Yubico’s concern turned out to be well-founded and is exactly what happened with the Bluetooth version of the Titan Security Key, which is sold alongside the USB version. According to Google, a misconfiguration in its Bluetooth pairing protocols makes it possible for an attacker to communicate with the security key or communicate with the device to which the security key is being paired.
https://www.digitaltrends.com/computing ... rity-keys/
Gmail logs your purchase history, undermining Google’s commitment to privacy
Google tracks many of your online purchases, even if they are bought from a non-Google affiliated store like Amazon, according to a report from CNBC this week — a troubling example of the way that Google collects data from the services you use without you being aware of it.
Google has recently tried to portray itself as more focused on privacy; CEO Sundar Pichai wrote a May 7 op-ed in the New York Times saying that “privacy should not be a luxury good.” Yet the reality is that Google, like many internet companies, makes its money from your data. The more data a company has on you, the more accurately it can target advertisements to you specifically.
The “Purchases” page on Google keeps track of many of the purchases that you have made, using digital receipts sent to your Gmail inbox. It seems to track both physical purchases and digital ones, meaning both actual items like clothes or groceries, and services like Apple Care or music MP3s.
https://www.digitaltrends.com/web/gmail ... y-privacy/
Audit suggests Google favors a small number of major outlets
IN THE LAST WEEK OF APRIL, nearly 23 percent of all traffic to news sites tracked by web analytics firm Parse.ly came from search engines. Google alone accounts for nearly half of external referral traffic—traffic, that is, that comes from platforms, apps, and other outside sources— to news sites. Together with the fact that Facebook referral traffic is on the wane, this means that Google’s search algorithm is now perhaps the most powerful mediator of online attention to news.
But for all the influence Google has in directing attention, we know painfully little about how its algorithm selects and curates news. Which sites does it direct traffic toward? And how does Google’s news curation impact the diversity of information found?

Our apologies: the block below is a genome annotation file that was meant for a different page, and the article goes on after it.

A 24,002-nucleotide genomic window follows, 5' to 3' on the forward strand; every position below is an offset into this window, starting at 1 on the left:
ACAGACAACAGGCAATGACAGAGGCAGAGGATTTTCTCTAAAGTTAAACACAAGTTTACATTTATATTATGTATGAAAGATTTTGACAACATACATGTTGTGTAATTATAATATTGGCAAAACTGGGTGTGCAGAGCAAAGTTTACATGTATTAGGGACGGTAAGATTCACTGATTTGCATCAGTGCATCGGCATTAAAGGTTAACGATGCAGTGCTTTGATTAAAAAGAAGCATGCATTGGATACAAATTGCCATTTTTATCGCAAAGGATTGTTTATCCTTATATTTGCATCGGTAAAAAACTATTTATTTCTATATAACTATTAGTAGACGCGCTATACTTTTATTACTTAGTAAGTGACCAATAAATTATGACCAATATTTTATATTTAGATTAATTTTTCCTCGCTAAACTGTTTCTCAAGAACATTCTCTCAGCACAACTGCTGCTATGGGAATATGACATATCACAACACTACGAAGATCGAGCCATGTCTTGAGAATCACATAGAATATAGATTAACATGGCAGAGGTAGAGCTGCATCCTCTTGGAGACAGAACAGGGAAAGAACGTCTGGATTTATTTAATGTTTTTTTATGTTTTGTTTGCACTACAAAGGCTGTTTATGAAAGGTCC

To find out, the Computational Journalism Lab at Northwestern, including Daniel Trielli and I, undertook an audit study of the “Top Stories” box on Google search. Top Stories often shows up in the prime real-estate at the top of search results, presenting a carousel of news articles relevant to the query.
https://www.cjr.org/tow_center/google-n ... orithm.php
even the best...
Google says some G Suite user passwords were stored in plaintext since 2005
Google says a small number of its enterprise customers mistakenly had their passwords stored on its systems in plaintext.
The search giant disclosed the exposure Tuesday but declined to say exactly how many enterprise customers were affected. “We recently notified a subset of our enterprise G Suite customers that some passwords were stored in our encrypted internal systems unhashed,” said Google vice president of engineering Suzanne Frey.
Passwords are typically scrambled using a hashing algorithm to prevent them from being read by humans. G Suite administrators are able to manually upload, set and recover new user passwords for company users, which helps in situations where new employees are on-boarded. But Google said it discovered in April that the way it implemented password setting and recovery for its enterprise offering in 2005 was faulty and improperly stored a copy of the password in plaintext.
Google has since removed the feature.
https://techcrunch.com/2019/05/21/googl ... plaintext/
Google Is in U.S. Antitrust Sights as DOJ Gears Up for Probe
By David McLaughlin
June 1, 2019, 2:31 AM GMT+2 Updated on June 1, 2019, 6:20 AM GMT+2
Deal reached with FTC to take over Google-related matters
Enforcers are under pressure to step up scrutiny of big tech
The U.S. Justice Department is preparing to open an antitrust investigation into Alphabet Inc.’s Google, according to a person familiar with the matter, marking the Trump administration’s first major step to scrutinize the potentially anti-competitive conduct of a giant technology firm.
The move comes after the Justice Department reached an agreement with the Federal Trade Commission that scrutiny of the company’s conduct would fall to the department’s antitrust division, according to two people who declined to be identified discussing a confidential matter.
Representatives of Google didn’t immediately respond to a request for comment late Friday. The Justice Department declined to comment.
American antitrust officials are under increasing pressure from both Democratic and Republican lawmakers and advocates of tougher enforcement to step up scrutiny of technology giants like Google and Facebook Inc. While European officials have aggressively pursued antitrust cases against American tech firms, including Google, the U.S. has been mostly hands-off.
https://www.bloomberg.com/news/articles ... l-with-ftc